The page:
1911 Encyclopædia Britannica/Fang
FANG (Fan, Fanwe, Panwe, Pahouin, Paouen, Mpangwe), a powerful African people occupying the Gabun district north of the Ogowé river in French Congo. Their name means “men.” They call themselves Panwe, Fanwe and Fan with highly nasalized n. They are a finely-made race of chocolate colour; some few are very dark, but these are of slave origin. They have bright expressive oval faces with prominent cheek-bones. Many of them file their teeth to points. Their hair, which is woolly, is worn by the women long, reaching below the nape of the neck. The men wear it in a variety of shapes, often building it up over a wooden base. The growth of the hair appears abundant, but that on the face is usually removed. Little clothing is worn; the men wear a bark waist-cloth, the women a plantain girdle, sometimes with a bustle of dried grass. A chief wears a leopard’s skin round the shoulders. Both sexes tattoo and paint the body, and delight in ornaments of every kind. The men, whose sole occupations are fighting and hunting, all carry arms—muskets, spears for throwing and stabbing, and curious throwing-knives with blades broader than they are long. Instead of bows and arrows they use crossbows made of ebony, with which they hunt apes and birds. In battle the Fang used to carry elephant hide shields; these have apparently been discarded.
When first met by T. E. Bowdich (1815) the Paamways, as he calls the Fang, were an inland people inhabiting the hilly plateaus north of the Ogowé affluents. Now they have become the neighbours of the Mpongwe (q.v.) of Glass and Libreville on the Komo river, while south of the Gabun they have reached the sea at several points. Their original home is probably to be placed somewhere near the Congo. Their language, according to Sir R. Burton, is soft and sweet and a contrast to their harsh voices, and the vocabularies collected prove it to be of the Bantu-Negroid linguistic family. W. Winwood Reade (Sketch Book, i. p. 108) states that “it is like Mpongwe (a pure Bantu idiom) cut in half; for instance, njina (gorilla) in Mpongwe is nji in Fan.” The plural of the tribal name is formed in the usual Bantu way, Ba-Fang.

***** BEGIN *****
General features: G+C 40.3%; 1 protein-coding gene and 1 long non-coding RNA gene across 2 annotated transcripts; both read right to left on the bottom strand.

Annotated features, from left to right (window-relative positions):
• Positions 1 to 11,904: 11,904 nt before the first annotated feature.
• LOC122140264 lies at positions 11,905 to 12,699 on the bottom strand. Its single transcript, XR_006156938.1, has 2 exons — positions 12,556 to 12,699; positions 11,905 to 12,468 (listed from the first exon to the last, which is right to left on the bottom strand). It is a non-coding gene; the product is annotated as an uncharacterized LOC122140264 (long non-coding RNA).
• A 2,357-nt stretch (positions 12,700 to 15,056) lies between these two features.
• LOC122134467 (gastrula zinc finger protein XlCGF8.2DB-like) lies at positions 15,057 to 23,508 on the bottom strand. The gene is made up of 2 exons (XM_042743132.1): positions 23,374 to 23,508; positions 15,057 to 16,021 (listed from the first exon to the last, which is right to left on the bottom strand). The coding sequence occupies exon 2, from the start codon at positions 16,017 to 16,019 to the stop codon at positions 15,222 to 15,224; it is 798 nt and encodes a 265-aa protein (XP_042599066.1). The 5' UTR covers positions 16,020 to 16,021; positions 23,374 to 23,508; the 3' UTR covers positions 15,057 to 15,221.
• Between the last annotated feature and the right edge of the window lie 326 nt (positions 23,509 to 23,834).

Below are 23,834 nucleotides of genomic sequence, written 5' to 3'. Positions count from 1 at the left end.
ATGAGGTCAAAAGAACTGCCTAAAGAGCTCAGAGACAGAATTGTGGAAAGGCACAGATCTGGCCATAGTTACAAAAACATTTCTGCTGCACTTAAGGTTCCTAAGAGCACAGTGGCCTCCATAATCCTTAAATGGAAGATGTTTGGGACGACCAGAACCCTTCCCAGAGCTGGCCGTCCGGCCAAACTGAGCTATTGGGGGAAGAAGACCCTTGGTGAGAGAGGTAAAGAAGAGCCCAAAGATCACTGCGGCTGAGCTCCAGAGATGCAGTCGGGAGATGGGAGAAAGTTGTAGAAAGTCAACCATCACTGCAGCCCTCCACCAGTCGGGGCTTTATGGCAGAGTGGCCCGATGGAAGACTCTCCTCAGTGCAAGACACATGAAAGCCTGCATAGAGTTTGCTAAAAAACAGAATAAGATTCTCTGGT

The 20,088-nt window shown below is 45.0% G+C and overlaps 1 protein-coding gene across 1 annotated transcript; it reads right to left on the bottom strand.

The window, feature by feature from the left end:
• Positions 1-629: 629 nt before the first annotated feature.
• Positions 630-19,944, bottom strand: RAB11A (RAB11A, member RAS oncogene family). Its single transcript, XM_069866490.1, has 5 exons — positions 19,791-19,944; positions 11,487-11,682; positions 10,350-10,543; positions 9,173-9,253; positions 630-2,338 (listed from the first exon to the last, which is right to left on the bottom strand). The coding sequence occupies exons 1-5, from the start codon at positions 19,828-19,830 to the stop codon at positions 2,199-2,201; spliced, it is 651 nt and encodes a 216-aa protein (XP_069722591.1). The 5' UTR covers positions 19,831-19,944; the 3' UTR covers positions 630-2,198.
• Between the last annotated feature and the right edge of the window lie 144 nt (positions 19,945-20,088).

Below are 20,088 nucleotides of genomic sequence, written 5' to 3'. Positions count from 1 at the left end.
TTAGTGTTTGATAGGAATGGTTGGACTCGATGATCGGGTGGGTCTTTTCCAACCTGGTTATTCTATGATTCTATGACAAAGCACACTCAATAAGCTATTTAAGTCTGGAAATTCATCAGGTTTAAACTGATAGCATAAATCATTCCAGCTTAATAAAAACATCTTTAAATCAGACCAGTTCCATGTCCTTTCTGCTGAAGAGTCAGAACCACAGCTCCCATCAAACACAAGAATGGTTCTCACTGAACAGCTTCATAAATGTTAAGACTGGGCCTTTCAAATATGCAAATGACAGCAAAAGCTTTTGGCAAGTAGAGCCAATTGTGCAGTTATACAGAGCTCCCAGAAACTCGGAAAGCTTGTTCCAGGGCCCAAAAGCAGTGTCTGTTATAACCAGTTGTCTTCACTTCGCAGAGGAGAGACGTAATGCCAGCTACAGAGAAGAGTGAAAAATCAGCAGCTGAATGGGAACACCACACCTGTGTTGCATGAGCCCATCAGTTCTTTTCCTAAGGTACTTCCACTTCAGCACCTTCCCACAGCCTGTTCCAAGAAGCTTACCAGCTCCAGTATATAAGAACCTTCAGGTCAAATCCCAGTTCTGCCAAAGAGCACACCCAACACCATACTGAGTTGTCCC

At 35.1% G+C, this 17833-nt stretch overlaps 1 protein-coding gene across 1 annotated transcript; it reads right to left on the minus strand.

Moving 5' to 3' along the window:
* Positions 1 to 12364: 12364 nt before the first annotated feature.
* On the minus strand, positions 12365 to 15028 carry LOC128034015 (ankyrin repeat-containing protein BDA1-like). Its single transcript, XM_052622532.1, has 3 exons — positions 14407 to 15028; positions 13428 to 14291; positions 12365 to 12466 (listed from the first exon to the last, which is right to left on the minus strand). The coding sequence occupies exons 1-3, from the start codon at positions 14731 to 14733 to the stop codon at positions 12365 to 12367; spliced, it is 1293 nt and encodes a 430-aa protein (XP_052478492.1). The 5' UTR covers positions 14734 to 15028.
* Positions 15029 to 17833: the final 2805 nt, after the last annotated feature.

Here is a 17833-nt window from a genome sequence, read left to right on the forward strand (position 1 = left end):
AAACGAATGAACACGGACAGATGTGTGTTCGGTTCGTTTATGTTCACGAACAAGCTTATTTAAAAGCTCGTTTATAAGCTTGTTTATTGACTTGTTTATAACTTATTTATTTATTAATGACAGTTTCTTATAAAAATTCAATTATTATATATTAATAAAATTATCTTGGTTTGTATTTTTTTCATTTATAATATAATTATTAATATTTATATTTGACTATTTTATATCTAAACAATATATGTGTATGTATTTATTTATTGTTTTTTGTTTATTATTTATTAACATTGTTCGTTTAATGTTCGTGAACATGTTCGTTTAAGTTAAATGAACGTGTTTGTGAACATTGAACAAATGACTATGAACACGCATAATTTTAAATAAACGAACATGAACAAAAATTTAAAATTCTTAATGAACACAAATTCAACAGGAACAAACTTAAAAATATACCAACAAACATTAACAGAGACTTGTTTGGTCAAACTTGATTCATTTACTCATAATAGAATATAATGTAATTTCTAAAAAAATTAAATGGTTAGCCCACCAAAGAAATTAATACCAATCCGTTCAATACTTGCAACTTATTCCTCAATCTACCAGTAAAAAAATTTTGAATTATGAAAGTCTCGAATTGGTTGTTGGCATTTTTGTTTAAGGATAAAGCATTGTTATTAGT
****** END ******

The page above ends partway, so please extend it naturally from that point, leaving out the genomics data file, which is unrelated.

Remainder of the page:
Morally the Fang are superior to the negro. Mary Kingsley writes: “The Fan is full of fire, temper, intelligence and go, very teachable, rather difficult to manage, quick to take offence, and utterly indifferent to human life.” This latter characteristic has made the Fang dreaded by all their neighbours. They are noted cannibals, and ferocious in nature. Prisoners are badly treated and are often allowed to starve. The Fang are always fighting, but the battles are not bloody. After the fall of two or three warriors the bodies are dragged off to be devoured, and their friends disperse. Burton says that their cannibalism is limited to the consumption of slain enemies; that the sick are not devoured; and that the dead are decently buried, except slaves, whose bodies are thrown into the forest. Mary Kingsley, on the other hand, believed their cannibalism was not limited. She writes: “The Fan is not a cannibal for sacrificial motives, like the negro. He will eat his next door neighbour’s relation and sell his own deceased to his next door neighbour in return, but he does not buy slaves and fatten them up for his table as some of the middle Congo tribes do. He has no slaves, no prisoners of war, no cemeteries, so you must draw your own conclusions.” Among certain tribes the aged alone are permitted to eat human flesh, which is taboo for all others. There is no doubt that the cannibalism of the Fang is diminishing before the advance of civilization. Apart from their ferocity, the Fang are an agreeable and industrious people. They are skilful workers in iron and have a curious coinage called bikĕi, little iron imitation axeheads tied up in bundles called ntet, ten to a bundle; these are used chiefly in the purchase of wives. They are energetic traders and are skilled in pottery and in gardening. Their religion appears to be a combination of primitive animism and ancestor worship, with a belief in sympathetic magic.
Bibliography.—Paul du Chaillu, Explorations in Equatorial Africa (1861); Sir R. Burton, “A Day with the Fans,” Transactions of Ethnological Society, new series, vols. 3-4; Mary Kingsley, Travels in West Africa (1897); Oscar Lenz, Skizzen aus West Africa (1878); R. E. Dennett, Notes on the Folklore of the Fjort (1898); William Winwood Reade, The African Sketch Book (1873); and (chiefly) A. L. Bennett, “Ethnographical Notes on the Fang,” Journ. Anthr. Inst. N.S., ii. p. 66, and L. Martron in Anthropos, t. i. (1906), fasc. 4.